mapesdhs - Wednesday, March 25, 2015 - linkYou're right, they need to have a price advantage with the 180 to pull people in. Also,
availability needs to be good - in the past it's been rather sketchy with the 150, which
means prices tend to creep up from a small number of suppliers.
mapesdhs - Wednesday, March 25, 2015 - linkMore than 30 OCZ drives, all working fine. Some had bad luck, others used Marvell ports
and blame OCZ. It varies.
As for coins, well boohoo, not real money unless they're converted back to $.
ocztosh - Monday, March 30, 2015 - linkHi mapesdhs, thank you for your feedback and great to hear the drives are working well for you. We greatly appreciate both your business and support.
FalcomPSX - Tuesday, March 24, 2015 - linkI've owned i think three OCZ drives in the past, they've all bricked on me within about a year. Never again will I purchase their shoddy products. While i was able to get warranty replacments each time, and the customer service is decent, the product itself is just not reliable in any way. I don't know if the new ones are improved at all, but i'm not risking MY data to find out.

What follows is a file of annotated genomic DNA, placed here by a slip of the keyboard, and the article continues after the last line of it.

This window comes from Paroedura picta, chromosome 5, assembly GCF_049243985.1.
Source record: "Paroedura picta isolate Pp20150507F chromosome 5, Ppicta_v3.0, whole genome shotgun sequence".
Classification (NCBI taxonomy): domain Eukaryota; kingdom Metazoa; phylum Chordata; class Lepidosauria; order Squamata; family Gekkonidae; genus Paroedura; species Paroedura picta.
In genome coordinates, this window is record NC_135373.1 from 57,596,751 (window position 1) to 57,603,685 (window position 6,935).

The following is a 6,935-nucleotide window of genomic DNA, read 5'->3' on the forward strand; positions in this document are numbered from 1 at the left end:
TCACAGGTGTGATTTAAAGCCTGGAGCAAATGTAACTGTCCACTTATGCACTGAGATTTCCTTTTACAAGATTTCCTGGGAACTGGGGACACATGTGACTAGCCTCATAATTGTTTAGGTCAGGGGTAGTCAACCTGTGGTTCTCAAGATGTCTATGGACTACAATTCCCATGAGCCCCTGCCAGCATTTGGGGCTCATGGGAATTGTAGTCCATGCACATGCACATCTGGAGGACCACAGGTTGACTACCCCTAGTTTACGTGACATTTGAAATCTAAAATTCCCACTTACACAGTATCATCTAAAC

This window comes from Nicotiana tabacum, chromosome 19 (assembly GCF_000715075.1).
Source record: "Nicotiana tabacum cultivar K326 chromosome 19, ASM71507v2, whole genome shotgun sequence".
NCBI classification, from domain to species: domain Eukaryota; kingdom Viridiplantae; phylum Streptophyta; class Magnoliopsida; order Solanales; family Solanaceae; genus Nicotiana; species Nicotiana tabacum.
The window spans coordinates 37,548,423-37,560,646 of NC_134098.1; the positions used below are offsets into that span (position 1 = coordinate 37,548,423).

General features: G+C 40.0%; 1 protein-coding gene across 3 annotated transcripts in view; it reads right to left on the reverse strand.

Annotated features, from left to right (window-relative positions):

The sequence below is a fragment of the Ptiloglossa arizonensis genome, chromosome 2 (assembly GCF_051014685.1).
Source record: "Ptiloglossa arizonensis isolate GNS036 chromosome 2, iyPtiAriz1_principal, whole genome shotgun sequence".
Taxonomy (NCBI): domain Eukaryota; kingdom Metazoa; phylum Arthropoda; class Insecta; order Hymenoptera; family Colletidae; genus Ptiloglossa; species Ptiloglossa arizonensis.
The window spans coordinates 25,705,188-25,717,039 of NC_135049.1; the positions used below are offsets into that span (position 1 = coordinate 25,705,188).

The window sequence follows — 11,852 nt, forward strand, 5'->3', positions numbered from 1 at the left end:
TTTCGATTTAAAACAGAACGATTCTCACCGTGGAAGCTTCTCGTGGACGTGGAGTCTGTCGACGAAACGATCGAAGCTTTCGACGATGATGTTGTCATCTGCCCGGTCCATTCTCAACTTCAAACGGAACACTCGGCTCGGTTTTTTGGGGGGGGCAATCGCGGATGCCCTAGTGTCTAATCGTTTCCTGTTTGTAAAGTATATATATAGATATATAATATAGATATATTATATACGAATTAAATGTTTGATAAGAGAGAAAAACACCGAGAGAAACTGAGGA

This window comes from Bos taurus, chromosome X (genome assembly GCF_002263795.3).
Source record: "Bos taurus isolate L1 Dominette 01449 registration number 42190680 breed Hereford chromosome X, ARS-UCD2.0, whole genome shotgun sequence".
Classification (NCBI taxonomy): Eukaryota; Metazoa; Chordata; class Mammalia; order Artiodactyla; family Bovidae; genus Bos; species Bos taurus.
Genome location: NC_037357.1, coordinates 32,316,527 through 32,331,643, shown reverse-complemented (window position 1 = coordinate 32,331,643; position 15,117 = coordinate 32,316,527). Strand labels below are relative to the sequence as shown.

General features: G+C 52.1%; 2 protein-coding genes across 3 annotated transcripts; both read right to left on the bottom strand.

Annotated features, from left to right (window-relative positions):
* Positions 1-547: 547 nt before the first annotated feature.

ocztosh - Wednesday, March 25, 2015 - linkHello FalcomPSX, thank you for your comments and sorry to hear that you has a problem with previous drives. We are a new organization under Toshiba and have made significant changes to everything from processes to production. We understand how you feel and hope that one day we will have the opportunity to demonstrate the reliability of our current products. Thank you again for your feedback
NeatOman - Wednesday, March 25, 2015 - linkBattery backup should be built into the PSU for workstations and servers, google does this for their data centers.. why shouldn't servers and workstations. All you need is 1 minute for the average workstation to go into hibernation until power is back on IMO.